Al Varney, AT&T Network Systems, Lisle, IL

Date: Mon, 11 Nov 91 11:56:15 CST
From: (Alan L Varney)
Subject: Re: Oldest 1ESS in USA Retires
Organization: AT&T Network Systems

In article <> cornutt@freedom.msfc. (David Cornutt) writes:

> Thanks for an interesting article, Al.  Now let me ask you a question
> about cutover.  I'm looking at a flyer from Tekelec ...  they call
> the Cutover Device.  From the description of it, and my limited
> knowledge, I take it that it's intended for cutting over toll
> switches.

> It appears to be a device with which two switches can be connected to
> an SS7 net so that they appear to be one device.  On command,
> apparently it starts routing call setup requests to the new switch,
> while still handling messages concerning existing traffic to/from the
> switch which is being cut over.  I assume that it keeps track of
> remaining calls on the old switch and notifies the operator when all
> traffic has been cut over.  Is this an accurate summary?  Am I correct
> in the assumption that it is only for toll switches, or can it be used
> for COs too?  (And if so, how are the individual pairs cut over?  Come
> to think of it, when all the analog systems are gone, presumably there
> won't be any pairs coming directly to the switch, just trunks.  At
> that point, will you even need a device like this any more?)

   From my limited understanding of Tekelec's SS7 device, it serves as
a router of incoming Trunk Signaling (actually ISUP) SS7 messages,
while perhaps intercepting inappropriate outgoing messages.  It plays
no role in the physical cut-over of trunks, and is not involved in
lines at all.

   To understand the need for this device, one has to understand the
routing of ISUP SS7 messages to individual switches.  The SS7 packet
protocol essentially identifies a trunk/circuit with a far-end Point
Code (PC, 24 bits) and a Circuit Identification Code (CIC, 14 bits).
Since the SS7 protocol was not designed with network re-arrangements
in mind, only one node (switch) can be associated with a Point Code.

   So now the problem with cut-over is that either the new switch has
to assume the PC of the old switch (Tekelec's box supports this) or
one has to "flash cut" some trunks at every connecting switch to the
different PC of the new switch.  The first method is much easier at
cut-over time. Before cut-over, one would like to move trunks in small
groups to the new switch, test them, then move them back.  With SS7,
this is difficult if the switch is "assuming" the original Point Code
because there is no easy way to connect the new switch to the SS7
network (with the new Point Code) and still allow most traffic through
the old switch.

   The box (I'm guessing here) must connect into the signalling links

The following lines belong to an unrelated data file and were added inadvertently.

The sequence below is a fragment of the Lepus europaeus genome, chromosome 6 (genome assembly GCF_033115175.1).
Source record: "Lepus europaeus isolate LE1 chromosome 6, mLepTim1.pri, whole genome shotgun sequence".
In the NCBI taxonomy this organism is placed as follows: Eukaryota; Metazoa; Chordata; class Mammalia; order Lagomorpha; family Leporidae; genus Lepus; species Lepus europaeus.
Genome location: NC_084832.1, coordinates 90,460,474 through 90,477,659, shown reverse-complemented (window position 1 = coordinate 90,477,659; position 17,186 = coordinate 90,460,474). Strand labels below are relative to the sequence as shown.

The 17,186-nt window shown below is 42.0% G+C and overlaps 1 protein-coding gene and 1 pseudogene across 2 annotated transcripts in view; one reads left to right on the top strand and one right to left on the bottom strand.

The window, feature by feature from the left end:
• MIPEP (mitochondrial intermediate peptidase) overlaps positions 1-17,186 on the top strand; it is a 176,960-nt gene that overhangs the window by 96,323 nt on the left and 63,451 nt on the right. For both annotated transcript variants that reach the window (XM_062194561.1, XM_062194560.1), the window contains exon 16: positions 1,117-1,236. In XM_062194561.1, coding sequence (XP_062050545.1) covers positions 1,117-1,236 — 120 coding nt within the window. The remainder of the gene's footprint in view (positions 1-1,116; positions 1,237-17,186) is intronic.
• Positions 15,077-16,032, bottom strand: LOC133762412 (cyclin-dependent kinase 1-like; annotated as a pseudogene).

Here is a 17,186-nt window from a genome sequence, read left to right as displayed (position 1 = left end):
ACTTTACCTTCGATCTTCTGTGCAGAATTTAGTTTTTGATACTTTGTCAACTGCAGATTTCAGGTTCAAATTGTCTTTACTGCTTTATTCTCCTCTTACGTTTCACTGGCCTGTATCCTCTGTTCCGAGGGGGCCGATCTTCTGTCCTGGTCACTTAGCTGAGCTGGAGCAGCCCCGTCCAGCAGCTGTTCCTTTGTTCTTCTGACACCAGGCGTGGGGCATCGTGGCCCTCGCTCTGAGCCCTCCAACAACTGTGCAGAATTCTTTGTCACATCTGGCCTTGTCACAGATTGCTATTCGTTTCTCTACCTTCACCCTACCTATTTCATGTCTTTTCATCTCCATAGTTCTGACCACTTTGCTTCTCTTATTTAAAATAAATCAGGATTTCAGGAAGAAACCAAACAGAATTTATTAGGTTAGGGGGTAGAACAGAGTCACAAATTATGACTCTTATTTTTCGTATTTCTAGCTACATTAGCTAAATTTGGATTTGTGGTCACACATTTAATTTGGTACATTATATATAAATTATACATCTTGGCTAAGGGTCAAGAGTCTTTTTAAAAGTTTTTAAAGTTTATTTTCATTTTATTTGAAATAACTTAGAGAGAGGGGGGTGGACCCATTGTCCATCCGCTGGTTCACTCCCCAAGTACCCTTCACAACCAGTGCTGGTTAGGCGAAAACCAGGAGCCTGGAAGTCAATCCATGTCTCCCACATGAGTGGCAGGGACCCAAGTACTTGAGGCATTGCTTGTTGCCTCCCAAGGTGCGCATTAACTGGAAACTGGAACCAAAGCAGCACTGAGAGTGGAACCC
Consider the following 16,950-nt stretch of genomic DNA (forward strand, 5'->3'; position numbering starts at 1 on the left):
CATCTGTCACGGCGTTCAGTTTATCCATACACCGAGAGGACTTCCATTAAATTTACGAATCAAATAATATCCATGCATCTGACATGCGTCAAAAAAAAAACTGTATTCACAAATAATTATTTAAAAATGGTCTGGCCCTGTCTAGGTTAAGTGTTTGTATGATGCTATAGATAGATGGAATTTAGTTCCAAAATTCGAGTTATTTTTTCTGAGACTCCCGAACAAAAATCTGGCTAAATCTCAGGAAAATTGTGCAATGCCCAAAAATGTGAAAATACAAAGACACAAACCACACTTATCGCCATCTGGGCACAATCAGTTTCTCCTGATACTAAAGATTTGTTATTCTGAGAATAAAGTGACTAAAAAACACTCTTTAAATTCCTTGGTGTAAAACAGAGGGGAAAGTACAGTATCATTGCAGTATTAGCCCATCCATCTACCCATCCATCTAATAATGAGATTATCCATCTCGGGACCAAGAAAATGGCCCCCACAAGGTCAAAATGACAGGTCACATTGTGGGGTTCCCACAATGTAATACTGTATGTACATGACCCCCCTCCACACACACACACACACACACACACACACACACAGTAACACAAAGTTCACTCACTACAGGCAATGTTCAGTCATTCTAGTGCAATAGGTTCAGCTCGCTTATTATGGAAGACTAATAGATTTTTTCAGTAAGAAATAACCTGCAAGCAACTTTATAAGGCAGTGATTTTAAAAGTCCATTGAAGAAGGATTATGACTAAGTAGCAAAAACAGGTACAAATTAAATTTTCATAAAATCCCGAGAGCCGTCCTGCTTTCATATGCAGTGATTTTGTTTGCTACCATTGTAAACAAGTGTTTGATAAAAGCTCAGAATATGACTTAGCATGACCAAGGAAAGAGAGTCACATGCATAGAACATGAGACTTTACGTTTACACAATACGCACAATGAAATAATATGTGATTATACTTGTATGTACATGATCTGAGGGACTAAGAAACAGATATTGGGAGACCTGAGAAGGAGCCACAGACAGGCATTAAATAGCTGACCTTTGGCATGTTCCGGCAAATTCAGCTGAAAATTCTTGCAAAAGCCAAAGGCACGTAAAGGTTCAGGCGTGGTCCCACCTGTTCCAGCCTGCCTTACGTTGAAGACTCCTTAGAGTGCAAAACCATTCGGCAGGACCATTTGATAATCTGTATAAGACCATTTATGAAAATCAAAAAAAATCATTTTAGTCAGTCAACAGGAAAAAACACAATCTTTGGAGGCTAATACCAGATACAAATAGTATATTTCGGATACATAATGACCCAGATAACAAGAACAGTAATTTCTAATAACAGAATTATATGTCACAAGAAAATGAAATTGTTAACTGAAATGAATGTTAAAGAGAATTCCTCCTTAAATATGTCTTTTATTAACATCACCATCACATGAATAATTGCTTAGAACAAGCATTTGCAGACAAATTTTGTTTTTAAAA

coming into both the old and new switches, allowing both to have the
same PC.  All outgoing traffic from the new switch would be blocked.
Then a small number of PC/CIC identifiers are marked "under test", the
corresponding trunks are blocked from traffic, allowing the trunks to
be moved and tested.  In this mode, the box would "re-route" ISUP
messages for specific trunks to/from the new switch.  At cut-over, I
don't see the box providing any traffic re-routing; it probably just
sends everything to the new switch.  (After all, at cut-over, all the
trunks are typically reconnected to the new switch.  There are few
cases anymore where duplicate trunks are provisioned, allowing calls
to terminate normally.)

   A similar mechanism is available from AT&T when the old switch is a
1A ESS(tm) switch and the new one is a 5ESS(reg) switch.  No special
hardware is involved, and coordination of test trunks is not as
critical.  There is even some interest in the Standards groups for a
non-proprietary solution, but don't look for anything soon ...

Al Varney, AT&T Network Systems, Lisle, IL; Above info. is my own opinion.

Date: Sun, 14 Jun 92 13:35:07 CDT
From: (Alan L Varney)
Subject: Re: Six Points - Response
Organization: AT&T Network Systems, Lisle, IL

TELECOM Moderator notes, in response to John Higdon:

> [Moderator's Note: Actually John, Centrex goes back further than
> that. ...  Another early Centrex user here was the {Chicago
> Tribune} (312-222) dating from the middle sixties, also on xbar.

   I think this was the LAST xbar Centrex in IBT.  I know we sat with
lots of worried folks the night (in 1977 or '78) we cut it to a 1A
ESS (TM) switch.  Seems there were lots of "sleeve-lead" and other
un-documented wires connected to the {Tribune}, and IBT was prepared
for lots of complaints from the "Tower" after the cut-over.  As I
recall, there were NO complaints; the Network Maintenance folks
figured that the staff at the {Tribune} had changed enough that they
had forgotten how to use those "special hand-wired" features!

Al Varney - just MY opinion.

Index Home About Blog